Please be aware that you are leaving www.kendallcapital.com and will be redirected to a third party website. Kendall Capital has no control over information at any third party site accessed from www.kendallcapital.com. Kendall Capital makes no representation and is not responsible for the quality, content, nature, or reliability of any linked site. The inclusion of any link does not imply endorsement, investigation, verification or monitoring by Kendall Capital. In no event shall Kendall Capital be responsible for your use of a third party site. Thank you for visiting Kendall Capital's website.

Please be aware that you are leaving www.kendallcapital.com and will be redirected to a third party website. Kendall Capital has no control over information at any third party site accessed from www.kendallcapital.com. Kendall Capital makes no representation and is not responsible for the quality, content, nature, or reliability of any linked site. The inclusion of any link does not imply endorsement, investigation, verification or monitoring by Kendall Capital. In no event shall Kendall Capital be responsible for your use of a third party site. Thank you for visiting Kendall Capital's website.

Please be aware that you are leaving www.kendallcapital.com and will be redirected to a third party website. Kendall Capital has no control over information at any third party site accessed from www.kendallcapital.com. Kendall Capital makes no representation and is not responsible for the quality, content, nature, or reliability of any linked site. The inclusion of any link does not imply endorsement, investigation, verification or monitoring by Kendall Capital. In no event shall Kendall Capital be responsible for your use of a third party site. Thank you for visiting Kendall Capital's website.

Please be aware that you are leaving www.kendallcapital.com and will be redirected to a third party website. Kendall Capital has no control over information at any third party site accessed from www.kendallcapital.com. Kendall Capital makes no representation and is not responsible for the quality, content, nature, or reliability of any linked site. The inclusion of any link does not imply endorsement, investigation, verification or monitoring by Kendall Capital. In no event shall Kendall Capital be responsible for your use of a third party site. Thank you for visiting Kendall Capital's website.

Please be aware that you are leaving www.kendallcapital.com and will be redirected to a third party website. Kendall Capital has no control over information at any third party site accessed from www.kendallcapital.com. Kendall Capital makes no representation and is not responsible for the quality, content, nature, or reliability of any linked site. The inclusion of any link does not imply endorsement, investigation, verification or monitoring by Kendall Capital. In no event shall Kendall Capital be responsible for your use of a third party site. Thank you for visiting Kendall Capital's website.

Please be aware that you are leaving www.kendallcapital.com and will be redirected to a third party website. Kendall Capital has no control over information at any third party site accessed from www.kendallcapital.com. Kendall Capital makes no representation and is not responsible for the quality, content, nature, or reliability of any linked site. The inclusion of any link does not imply endorsement, investigation, verification or monitoring by Kendall Capital. In no event shall Kendall Capital be responsible for your use of a third party site. Thank you for visiting Kendall Capital's website.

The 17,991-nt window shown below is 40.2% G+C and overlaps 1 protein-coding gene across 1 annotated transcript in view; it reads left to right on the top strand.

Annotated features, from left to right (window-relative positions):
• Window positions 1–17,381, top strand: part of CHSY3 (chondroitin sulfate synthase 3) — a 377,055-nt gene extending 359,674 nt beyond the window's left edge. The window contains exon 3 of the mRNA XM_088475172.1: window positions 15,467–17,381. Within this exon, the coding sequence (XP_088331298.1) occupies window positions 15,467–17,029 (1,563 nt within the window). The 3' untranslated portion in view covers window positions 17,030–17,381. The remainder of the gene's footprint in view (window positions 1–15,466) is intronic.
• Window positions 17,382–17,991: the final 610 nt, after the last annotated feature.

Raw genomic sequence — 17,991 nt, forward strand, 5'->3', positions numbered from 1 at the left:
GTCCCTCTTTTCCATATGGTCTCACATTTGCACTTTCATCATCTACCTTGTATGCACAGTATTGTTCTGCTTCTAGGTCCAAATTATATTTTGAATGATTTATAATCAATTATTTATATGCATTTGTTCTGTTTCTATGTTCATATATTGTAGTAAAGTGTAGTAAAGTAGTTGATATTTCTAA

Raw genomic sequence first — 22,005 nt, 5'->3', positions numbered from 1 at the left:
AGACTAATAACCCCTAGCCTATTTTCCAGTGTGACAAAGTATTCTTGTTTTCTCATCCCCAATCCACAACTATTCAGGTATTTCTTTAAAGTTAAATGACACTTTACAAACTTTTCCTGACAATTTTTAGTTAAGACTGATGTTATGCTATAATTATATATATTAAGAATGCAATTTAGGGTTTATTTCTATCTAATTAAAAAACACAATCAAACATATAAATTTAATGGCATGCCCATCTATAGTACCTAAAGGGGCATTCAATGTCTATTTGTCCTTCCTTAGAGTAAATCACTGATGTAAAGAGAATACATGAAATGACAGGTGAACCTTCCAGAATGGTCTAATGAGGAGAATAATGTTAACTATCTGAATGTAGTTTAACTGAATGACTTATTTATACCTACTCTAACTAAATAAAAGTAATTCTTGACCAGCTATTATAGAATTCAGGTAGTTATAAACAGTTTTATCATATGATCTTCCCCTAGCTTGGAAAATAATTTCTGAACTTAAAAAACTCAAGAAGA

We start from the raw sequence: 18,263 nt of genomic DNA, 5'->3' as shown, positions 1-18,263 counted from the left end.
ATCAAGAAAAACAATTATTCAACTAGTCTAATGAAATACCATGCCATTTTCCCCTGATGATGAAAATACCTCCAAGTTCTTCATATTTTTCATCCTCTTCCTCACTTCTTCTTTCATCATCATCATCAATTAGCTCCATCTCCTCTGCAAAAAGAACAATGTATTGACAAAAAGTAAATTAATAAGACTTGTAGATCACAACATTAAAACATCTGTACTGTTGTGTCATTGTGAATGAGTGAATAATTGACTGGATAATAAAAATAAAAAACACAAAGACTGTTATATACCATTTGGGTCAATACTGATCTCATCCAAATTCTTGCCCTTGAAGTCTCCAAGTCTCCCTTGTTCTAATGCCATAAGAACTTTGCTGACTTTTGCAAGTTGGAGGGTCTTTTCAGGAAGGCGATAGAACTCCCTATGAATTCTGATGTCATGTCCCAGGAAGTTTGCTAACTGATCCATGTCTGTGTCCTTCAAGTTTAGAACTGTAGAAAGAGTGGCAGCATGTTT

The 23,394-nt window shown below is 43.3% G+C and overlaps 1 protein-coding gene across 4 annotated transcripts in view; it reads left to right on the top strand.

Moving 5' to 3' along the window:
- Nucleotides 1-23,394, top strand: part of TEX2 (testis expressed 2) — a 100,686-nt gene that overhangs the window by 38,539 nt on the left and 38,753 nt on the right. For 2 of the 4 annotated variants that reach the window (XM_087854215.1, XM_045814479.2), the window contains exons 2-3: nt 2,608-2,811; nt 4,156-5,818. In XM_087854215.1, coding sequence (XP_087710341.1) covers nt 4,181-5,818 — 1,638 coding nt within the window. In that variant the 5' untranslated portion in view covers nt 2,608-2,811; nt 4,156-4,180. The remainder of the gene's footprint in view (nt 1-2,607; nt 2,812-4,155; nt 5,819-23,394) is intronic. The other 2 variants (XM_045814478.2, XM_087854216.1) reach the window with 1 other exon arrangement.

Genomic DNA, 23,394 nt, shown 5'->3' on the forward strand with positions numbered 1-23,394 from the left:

Please be aware that you are leaving www.kendallcapital.com and will be redirected to a third party website. Kendall Capital has no control over information at any third party site accessed from www.kendallcapital.com. Kendall Capital makes no representation and is not responsible for the quality, content, nature, or reliability of any linked site. The inclusion of any link does not imply endorsement, investigation, verification or monitoring by Kendall Capital. In no event shall Kendall Capital be responsible for your use of a third party site. Thank you for visiting Kendall Capital's website.

Please be aware that you are leaving www.kendallcapital.com and will be redirected to a third party website. Kendall Capital has no control over information at any third party site accessed from www.kendallcapital.com. Kendall Capital makes no representation and is not responsible for the quality, content, nature, or reliability of any linked site. The inclusion of any link does not imply endorsement, investigation, verification or monitoring by Kendall Capital. In no event shall Kendall Capital be responsible for your use of a third party site. Thank you for visiting Kendall Capital's website.

Please be aware that you are leaving www.kendallcapital.com and will be redirected to a third party website. Kendall Capital has no control over information at any third party site accessed from www.kendallcapital.com. Kendall Capital makes no representation and is not responsible for the quality, content, nature, or reliability of any linked site. The inclusion of any link does not imply endorsement, investigation, verification or monitoring by Kendall Capital. In no event shall Kendall Capital be responsible for your use of a third party site. Thank you for visiting Kendall Capital's website.